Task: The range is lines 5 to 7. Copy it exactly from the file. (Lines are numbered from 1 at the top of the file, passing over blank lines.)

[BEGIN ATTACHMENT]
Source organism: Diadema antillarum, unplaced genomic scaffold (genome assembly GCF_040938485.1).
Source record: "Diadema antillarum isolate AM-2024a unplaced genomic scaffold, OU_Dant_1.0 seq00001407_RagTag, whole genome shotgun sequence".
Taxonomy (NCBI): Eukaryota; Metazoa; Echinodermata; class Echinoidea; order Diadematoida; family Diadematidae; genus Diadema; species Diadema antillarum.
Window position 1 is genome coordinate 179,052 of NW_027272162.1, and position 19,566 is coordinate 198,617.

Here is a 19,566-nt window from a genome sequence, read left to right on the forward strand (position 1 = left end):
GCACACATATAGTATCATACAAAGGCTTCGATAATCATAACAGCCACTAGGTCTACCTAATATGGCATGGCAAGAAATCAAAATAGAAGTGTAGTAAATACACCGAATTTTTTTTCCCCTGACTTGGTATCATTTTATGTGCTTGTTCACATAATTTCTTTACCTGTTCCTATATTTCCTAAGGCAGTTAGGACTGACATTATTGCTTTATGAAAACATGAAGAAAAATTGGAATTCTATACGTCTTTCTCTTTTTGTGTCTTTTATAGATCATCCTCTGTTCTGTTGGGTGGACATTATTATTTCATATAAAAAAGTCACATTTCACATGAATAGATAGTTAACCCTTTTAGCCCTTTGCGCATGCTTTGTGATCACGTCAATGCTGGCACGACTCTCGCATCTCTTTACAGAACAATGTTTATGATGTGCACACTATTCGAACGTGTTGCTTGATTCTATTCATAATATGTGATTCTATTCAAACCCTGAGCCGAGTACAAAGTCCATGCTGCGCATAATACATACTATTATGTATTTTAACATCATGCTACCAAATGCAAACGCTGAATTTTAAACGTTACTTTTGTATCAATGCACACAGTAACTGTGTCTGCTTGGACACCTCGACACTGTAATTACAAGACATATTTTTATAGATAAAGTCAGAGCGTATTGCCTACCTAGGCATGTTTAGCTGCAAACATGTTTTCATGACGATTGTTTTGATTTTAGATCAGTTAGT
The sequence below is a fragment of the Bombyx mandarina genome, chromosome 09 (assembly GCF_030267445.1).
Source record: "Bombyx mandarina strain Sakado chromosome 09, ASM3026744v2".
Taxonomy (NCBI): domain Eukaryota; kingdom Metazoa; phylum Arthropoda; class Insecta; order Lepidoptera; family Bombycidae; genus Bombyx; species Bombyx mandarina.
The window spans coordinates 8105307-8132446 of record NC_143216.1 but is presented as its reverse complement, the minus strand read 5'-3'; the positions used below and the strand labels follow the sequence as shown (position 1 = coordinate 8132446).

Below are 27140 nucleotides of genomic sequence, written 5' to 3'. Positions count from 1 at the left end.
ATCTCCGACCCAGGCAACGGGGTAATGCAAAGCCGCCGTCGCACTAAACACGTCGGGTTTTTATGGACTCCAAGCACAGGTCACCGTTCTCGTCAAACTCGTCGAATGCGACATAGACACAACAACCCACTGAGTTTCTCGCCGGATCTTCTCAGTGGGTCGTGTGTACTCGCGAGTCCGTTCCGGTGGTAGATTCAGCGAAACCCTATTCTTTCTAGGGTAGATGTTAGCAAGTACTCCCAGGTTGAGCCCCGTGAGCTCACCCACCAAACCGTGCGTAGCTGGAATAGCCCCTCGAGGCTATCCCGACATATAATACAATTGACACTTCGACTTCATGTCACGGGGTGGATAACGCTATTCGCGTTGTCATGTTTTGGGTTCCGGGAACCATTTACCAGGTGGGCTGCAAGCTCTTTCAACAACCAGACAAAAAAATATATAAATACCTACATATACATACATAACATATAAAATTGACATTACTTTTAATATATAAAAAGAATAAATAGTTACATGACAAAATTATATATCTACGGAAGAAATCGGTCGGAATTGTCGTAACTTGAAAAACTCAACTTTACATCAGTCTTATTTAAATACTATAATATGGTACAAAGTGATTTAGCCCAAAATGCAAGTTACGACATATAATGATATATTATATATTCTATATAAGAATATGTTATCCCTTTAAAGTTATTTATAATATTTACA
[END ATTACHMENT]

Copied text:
Here is a 19,566-nt window from a genome sequence, read left to right on the forward strand (position 1 = left end):
GCACACATATAGTATCATACAAAGGCTTCGATAATCATAACAGCCACTAGGTCTACCTAATATGGCATGGCAAGAAATCAAAATAGAAGTGTAGTAAATACACCGAATTTTTTTTCCCCTGACTTGGTATCATTTTATGTGCTTGTTCACATAATTTCTTTACCTGTTCCTATATTTCCTAAGGCAGTTAGGACTGACATTATTGCTTTATGAAAACATGAAGAAAAATTGGAATTCTATACGTCTTTCTCTTTTTGTGTCTTTTATAGATCATCCTCTGTTCTGTTGGGTGGACATTATTATTTCATATAAAAAAGTCACATTTCACATGAATAGATAGTTAACCCTTTTAGCCCTTTGCGCATGCTTTGTGATCACGTCAATGCTGGCACGACTCTCGCATCTCTTTACAGAACAATGTTTATGATGTGCACACTATTCGAACGTGTTGCTTGATTCTATTCATAATATGTGATTCTATTCAAACCCTGAGCCGAGTACAAAGTCCATGCTGCGCATAATACATACTATTATGTATTTTAACATCATGCTACCAAATGCAAACGCTGAATTTTAAACGTTACTTTTGTATCAATGCACACAGTAACTGTGTCTGCTTGGACACCTCGACACTGTAATTACAAGACATATTTTTATAGATAAAGTCAGAGCGTATTGCCTACCTAGGCATGTTTAGCTGCAAACATGTTTTCATGACGATTGTTTTGATTTTAGATCAGTTAGT
The sequence below is a fragment of the Bombyx mandarina genome, chromosome 09 (assembly GCF_030267445.1).